"The search for answers begins with a complete history and physical examination. A pet's history is the information you give the veterinarian about your pet's illness. History is very important and can provide clues about the cause of increased thirst and urination." – VCA Animal Hospitals.

Your vet will likely ask you questions about your cat’s behavior, what they've been eating, medications they're taking, when you noticed the changes, and if you’ve seen any other unusual behavior. This will help them determine what course of tests they might want to order.

Increased thirst and urination that came on acutely after eating something that isn’t cat friendly may need different tests as compared to a cat that has had the symptoms worsen over time.

Your vet will likely perform a few kinds of tests, beginning with simple physical examination, involving careful prodding and palpating of the abdomen, lymph nodes, and other potentially suspect areas.

One of the best diagnostic tools a vet has is a blood test. Blood can tell you a lot about the health of your cat. A test called a CBC, or Complete Blood Count, will check things like white blood cell and red blood cell counts to look for possible infection.

Your vet may also do a comprehensive metabolic panel, which is another kind of blood test that will analyze things like lipids, proteins, enzymes, sugar, hormones, and electrolytes. All of these need to be within normal ranges, and if they aren't, the specific imbalance can point to a specific disease.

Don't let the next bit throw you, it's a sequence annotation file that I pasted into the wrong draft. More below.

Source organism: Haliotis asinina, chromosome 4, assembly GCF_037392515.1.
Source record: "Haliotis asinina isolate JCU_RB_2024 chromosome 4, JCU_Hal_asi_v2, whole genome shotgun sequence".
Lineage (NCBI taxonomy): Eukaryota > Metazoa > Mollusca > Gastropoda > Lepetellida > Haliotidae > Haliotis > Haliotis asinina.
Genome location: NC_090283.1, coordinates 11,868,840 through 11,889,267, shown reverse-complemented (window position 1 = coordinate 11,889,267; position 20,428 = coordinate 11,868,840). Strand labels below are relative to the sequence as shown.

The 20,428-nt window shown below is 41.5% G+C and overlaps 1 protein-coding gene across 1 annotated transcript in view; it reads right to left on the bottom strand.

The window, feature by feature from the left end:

Read More Cat Health Care Guides

Finally, a urinalysis will check for kidney function and look for infections of the urinary tract, which will help add more details to the overall picture.

If hyperthyroidism is suspected, your vet may also want to run a specific blood test to check your cat’s thyroid function to confirm the diagnosis.

How to Treat a Cat with Increased Thirst and Urination

The treatment plan will obviously depend on the cause of the increased thirst and urination. The good news is the common causes we noted above are easy to diagnose with simple blood tests and there are treatment options.

A Vet Treating a Cat Image by Toe Beans

Diabetes

If your cat’s glucose comes back high, your vet will likely prescribe insulin for you to inject at home. This might come as a scary diagnosis, but I can tell you from personal experience, with a little training and practice, you’ll be a pro in no time.